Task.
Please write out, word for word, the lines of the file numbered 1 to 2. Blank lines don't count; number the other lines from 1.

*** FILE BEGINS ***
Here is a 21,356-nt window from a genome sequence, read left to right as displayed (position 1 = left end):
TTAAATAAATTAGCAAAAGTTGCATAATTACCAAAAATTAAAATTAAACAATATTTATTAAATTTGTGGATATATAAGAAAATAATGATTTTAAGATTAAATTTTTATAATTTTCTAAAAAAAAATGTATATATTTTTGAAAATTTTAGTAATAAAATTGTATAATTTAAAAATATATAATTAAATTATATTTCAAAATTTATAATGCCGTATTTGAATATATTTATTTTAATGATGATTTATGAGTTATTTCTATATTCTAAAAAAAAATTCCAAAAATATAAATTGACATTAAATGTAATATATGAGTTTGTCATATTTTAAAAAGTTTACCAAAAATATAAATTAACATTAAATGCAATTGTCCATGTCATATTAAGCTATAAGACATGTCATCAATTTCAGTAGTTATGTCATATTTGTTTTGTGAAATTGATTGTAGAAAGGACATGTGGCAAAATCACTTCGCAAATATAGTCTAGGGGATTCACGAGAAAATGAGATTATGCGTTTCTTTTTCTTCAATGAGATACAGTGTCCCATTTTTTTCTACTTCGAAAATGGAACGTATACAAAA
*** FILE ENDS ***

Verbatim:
Here is a 21,356-nt window from a genome sequence, read left to right as displayed (position 1 = left end):
TTAAATAAATTAGCAAAAGTTGCATAATTACCAAAAATTAAAATTAAACAATATTTATTAAATTTGTGGATATATAAGAAAATAATGATTTTAAGATTAAATTTTTATAATTTTCTAAAAAAAAATGTATATATTTTTGAAAATTTTAGTAATAAAATTGTATAATTTAAAAATATATAATTAAATTATATTTCAAAATTTATAATGCCGTATTTGAATATATTTATTTTAATGATGATTTATGAGTTATTTCTATATTCTAAAAAAAAATTCCAAAAATATAAATTGACATTAAATGTAATATATGAGTTTGTCATATTTTAAAAAGTTTACCAAAAATATAAATTAACATTAAATGCAATTGTCCATGTCATATTAAGCTATAAGACATGTCATCAATTTCAGTAGTTATGTCATATTTGTTTTGTGAAATTGATTGTAGAAAGGACATGTGGCAAAATCACTTCGCAAATATAGTCTAGGGGATTCACGAGAAAATGAGATTATGCGTTTCTTTTTCTTCAATGAGATACAGTGTCCCATTTTTTTCTACTTCGAAAATGGAACGTATACAAAA